Using Metal in Coastal Environments

Living near the ocean may sound like paradise, but it can be problematic for all building materials. Wind-blown salt spray can be destructive to metal roofing and wall assemblies. Metal is well known for its longevity, but some metals will corrode in coastal environments. Although not all metal roofs and walls corrode at the same rate, over time, salty sea air and humidity will react on them and they will deteriorate. If metal roofs or walls start to rust, they will not function as intended and will have to be replaced. Using the right corrosion-resistant metals and coatings with correct installation techniques can prevent this from happening.

Avoiding corrosion from salty sea spray requires correct metal material selection and installation techniques

By Mark Robins

This coastal house is protected from corrosion by its aluminum roofing system. (Photo courtesy of Isaiah Industries Inc.)

Plan for Corrosion

One of the first steps to avoid corrosion in a coastal environment occurs in the planning phase. Understand what kind of corrosive environment the structure will be situated in; not all environments are the same. As part of a site investigation, environmental data on corrosion, in addition to contamination, precipitation, humidity and temperature can be obtained from local environmental monitoring stations. The EPA’s website has extensive data covering many different atmospheric attributes for most United States locations.

Corrosion on metal panels at the City College of San Francisco Ocean Campus. (Photo courtesy of IMETCO)

Metal located by the ocean for 10 years shows corrosion. (Photo courtesy of IMETCO)

“Breaking surf proximity and rainfall are important considerations impacting the severity of the coastal environment,” says Michelle Vondran, technical manager at Steelscape, Kalama, Wash. “Breaking surf creates spray and salt laden air and rainfall acts as a rinsing agent that washes salt off metal surfaces. Due to this, the Puget Sound region, with little breaking surf and rainfall of 42 inches is a less severe marine environment compared to the Southern California coast, with its strong breaking surf and less than 12 inches of rain per year. Distance to the coast and the type of coastal environment will typically drive what type of product should be specified. A marine environment is usually defined by a specific distance from salt water. This varies by paint and substrate supplier and can range from 1,000 feet to one mile.”

Panels and Coatings versus Corrosion

Do certain metal panels hold up better than others in coastal environments? Todd Miller, president of Isaiah Industries Inc., Piqua, Ohio, believes, “Aluminum, stainless steel and copper are preferred for coastal environments due to their corrosion resistance. Most metal fabricators will have limits on how close steel should be to a salt or brackish water coasts. If steel must be used in a corrosive environment, I prefer the cut-edge protection offered by the zinc in galvanized steel and would suggest minimum G90 galvanized with a quality paint finish on top of that. The cut-edge protection occurs when zinc ions go into solution with hydrogen from water and then are deposited on the exposed edges of the steel.”

The Queens, N.Y.-based Rockaway Hotel was clad in resilient architectural zinc wall panels due to its proximity to the ocean. (Photo: Jake Ryan, courtesy of B&B Sheet Metal and RHEINZINK)

Charles “Chip” McGowan, president of RHEINZINK America Inc., Woburn, Mass., explains that once installed correctly, “Zinc roofing, wall cladding and façade systems will resist corrosion, air and water infiltration, and withstand high winds. Architectural zinc products’ self-healing, low-maintenance, corrosion-resistant performance have a potential life span of 80 years or more. The resilient performance and natural beauty of zinc has been demonstrated for more than 200 years in marine environments and coastal communities. Natural metals such as zinc perform better than coated materials because they do not rely on an additional coating to protect their substrates. The patina on natural metals in marine environments is usually lighter in color because of chlorides found in the atmosphere.”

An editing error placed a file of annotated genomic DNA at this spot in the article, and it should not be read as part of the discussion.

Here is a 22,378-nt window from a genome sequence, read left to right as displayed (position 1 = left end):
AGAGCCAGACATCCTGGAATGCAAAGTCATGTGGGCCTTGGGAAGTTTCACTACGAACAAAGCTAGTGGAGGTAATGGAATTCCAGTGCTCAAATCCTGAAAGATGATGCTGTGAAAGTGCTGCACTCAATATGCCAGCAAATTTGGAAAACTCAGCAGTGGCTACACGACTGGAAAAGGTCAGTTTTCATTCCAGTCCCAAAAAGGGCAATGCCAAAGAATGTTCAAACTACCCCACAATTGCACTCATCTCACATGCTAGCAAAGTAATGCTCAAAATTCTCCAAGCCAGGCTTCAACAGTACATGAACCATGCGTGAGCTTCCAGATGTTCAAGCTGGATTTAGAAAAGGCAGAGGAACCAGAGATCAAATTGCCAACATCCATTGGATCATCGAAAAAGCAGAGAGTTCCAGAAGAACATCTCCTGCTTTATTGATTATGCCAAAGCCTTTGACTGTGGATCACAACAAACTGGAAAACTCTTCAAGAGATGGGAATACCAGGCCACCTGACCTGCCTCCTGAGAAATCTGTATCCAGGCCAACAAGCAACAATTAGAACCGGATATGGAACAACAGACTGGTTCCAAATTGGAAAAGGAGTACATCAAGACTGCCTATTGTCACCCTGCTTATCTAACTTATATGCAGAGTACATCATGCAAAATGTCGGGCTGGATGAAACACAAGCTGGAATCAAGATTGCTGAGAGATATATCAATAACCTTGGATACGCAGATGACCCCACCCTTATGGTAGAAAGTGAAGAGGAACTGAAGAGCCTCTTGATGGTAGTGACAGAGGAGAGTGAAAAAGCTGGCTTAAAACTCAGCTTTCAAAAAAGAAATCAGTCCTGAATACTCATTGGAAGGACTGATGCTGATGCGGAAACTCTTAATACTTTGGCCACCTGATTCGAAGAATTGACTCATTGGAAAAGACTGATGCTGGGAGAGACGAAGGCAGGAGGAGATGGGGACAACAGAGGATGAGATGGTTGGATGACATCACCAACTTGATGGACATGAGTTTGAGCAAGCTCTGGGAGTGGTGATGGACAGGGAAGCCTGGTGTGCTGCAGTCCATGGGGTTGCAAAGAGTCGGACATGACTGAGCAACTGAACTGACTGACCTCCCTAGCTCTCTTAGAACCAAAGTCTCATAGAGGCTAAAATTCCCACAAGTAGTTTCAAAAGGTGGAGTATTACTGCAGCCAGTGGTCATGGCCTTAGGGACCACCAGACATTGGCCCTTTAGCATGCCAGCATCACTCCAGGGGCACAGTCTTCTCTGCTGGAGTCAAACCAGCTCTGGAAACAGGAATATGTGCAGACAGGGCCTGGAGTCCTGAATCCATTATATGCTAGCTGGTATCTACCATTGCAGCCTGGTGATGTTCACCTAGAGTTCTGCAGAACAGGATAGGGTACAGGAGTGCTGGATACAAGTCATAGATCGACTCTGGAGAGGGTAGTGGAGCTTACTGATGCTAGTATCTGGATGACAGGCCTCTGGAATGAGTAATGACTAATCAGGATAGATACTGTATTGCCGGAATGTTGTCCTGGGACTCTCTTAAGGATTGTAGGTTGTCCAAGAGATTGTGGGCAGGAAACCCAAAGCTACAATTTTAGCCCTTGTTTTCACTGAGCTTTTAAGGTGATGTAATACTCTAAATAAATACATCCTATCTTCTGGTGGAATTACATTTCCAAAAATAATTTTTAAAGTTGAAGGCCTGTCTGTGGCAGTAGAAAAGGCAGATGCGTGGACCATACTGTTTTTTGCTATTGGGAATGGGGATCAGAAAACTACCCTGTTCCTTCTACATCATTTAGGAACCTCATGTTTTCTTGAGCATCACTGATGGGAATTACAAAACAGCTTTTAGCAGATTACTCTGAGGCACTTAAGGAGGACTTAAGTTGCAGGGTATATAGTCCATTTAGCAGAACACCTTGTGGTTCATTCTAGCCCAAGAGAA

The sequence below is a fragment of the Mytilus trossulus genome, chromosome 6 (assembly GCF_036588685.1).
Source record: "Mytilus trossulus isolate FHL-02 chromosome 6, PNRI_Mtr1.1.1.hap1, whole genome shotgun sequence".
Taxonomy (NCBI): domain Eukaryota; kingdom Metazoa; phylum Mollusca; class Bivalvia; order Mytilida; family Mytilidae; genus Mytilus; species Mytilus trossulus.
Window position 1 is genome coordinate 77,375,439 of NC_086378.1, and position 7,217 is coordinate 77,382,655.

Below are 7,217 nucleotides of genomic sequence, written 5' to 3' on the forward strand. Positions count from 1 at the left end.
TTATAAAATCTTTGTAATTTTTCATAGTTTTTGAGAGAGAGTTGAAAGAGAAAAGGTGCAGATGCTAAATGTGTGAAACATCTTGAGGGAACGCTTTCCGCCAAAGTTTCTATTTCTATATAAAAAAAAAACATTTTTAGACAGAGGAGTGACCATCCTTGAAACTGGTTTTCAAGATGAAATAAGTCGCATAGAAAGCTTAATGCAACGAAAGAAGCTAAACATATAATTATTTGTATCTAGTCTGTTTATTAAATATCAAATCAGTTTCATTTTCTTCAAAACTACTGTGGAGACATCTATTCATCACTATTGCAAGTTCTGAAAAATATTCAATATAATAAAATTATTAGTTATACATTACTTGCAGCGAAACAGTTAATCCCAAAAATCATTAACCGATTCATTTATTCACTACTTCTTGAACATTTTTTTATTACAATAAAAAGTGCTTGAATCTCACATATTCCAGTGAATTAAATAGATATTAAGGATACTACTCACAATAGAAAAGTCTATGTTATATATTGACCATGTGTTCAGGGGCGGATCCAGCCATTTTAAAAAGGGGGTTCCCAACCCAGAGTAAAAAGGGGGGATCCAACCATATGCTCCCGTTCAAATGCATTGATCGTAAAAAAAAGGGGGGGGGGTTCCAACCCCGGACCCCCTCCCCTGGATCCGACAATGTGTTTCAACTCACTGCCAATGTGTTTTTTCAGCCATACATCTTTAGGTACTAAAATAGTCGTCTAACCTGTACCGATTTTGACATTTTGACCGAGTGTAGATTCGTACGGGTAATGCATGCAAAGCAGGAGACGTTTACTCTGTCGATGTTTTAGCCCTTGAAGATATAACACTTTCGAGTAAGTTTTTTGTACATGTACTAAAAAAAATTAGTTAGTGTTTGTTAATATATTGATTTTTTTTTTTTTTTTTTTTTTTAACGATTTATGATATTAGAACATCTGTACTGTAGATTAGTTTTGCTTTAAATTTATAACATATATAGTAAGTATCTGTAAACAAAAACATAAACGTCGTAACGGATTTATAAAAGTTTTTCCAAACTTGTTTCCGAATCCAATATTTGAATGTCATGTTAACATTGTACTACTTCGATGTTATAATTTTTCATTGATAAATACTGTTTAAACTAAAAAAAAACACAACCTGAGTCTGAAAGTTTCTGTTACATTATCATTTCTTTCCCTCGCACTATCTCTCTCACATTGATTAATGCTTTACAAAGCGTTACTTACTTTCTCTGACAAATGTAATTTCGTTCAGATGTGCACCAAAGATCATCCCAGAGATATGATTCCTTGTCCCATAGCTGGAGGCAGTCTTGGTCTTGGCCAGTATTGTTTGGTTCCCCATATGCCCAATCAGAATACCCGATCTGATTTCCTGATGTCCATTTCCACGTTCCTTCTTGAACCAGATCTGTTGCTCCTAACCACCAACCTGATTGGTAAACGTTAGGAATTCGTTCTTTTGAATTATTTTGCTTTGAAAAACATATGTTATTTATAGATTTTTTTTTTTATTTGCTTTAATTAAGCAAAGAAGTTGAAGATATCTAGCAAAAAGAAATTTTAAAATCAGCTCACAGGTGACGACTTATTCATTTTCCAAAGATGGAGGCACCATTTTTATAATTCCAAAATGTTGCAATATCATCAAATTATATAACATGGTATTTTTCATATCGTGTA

Jay Mulligan, San Francisco representative for Cleveland-based The Garland Co. Inc., explains stainless steel clips and fasteners work best when installing aluminum panels in coastal environments. “Clips and fasteners in the roof or wall can rot even though they are not visible. Subframing needs to be stainless steel in an open-joint rainscreen system as well or the framing can rust in the wall and fail.”

Choosing the correct coating system helps minimize corrosion. This includes pretreatments, primers and finish coats. “Chrome pretreatment and chrome primers are preferred for aggressive environments, as they not only offer outstanding adhesion, but they also provide improved corrosion resistance,” says Gary Edgar, national coil and extrusion specification manager for PPG Building Products, Pittsburgh. “High-build primers can also enhance protection by providing more barrier resistance, along with coating both sides of the panel with a more robust system.”

Corrosion on a painted Galvalume parapet trim that collected salt water moisture. (Photo courtesy of Steelscape)

Joe Mellott, president of Innovative Metals Co. Inc. (IMETCO), Norcross, Ga., promotes the use of aluminum with a Coastal Flurothane paint coating in coastal environments. “Premium metals like copper and stainless steel can also be used. When working with stainless steel, be careful to select the correct type. The typical type 304 that is commonly found on the market, will show surface rust. Nobody wants to deal with a building owner who just paid a premium for a stainless steel roof or wall only to find rust spots after a few months. We suggest type 316, 316L (low carbon), or 2205 (high corrosion, high-pit resistance) stainless steel for coastal environments. It is still possible to see surface rust with these types of stainless steel, so it is important to alert the customer.”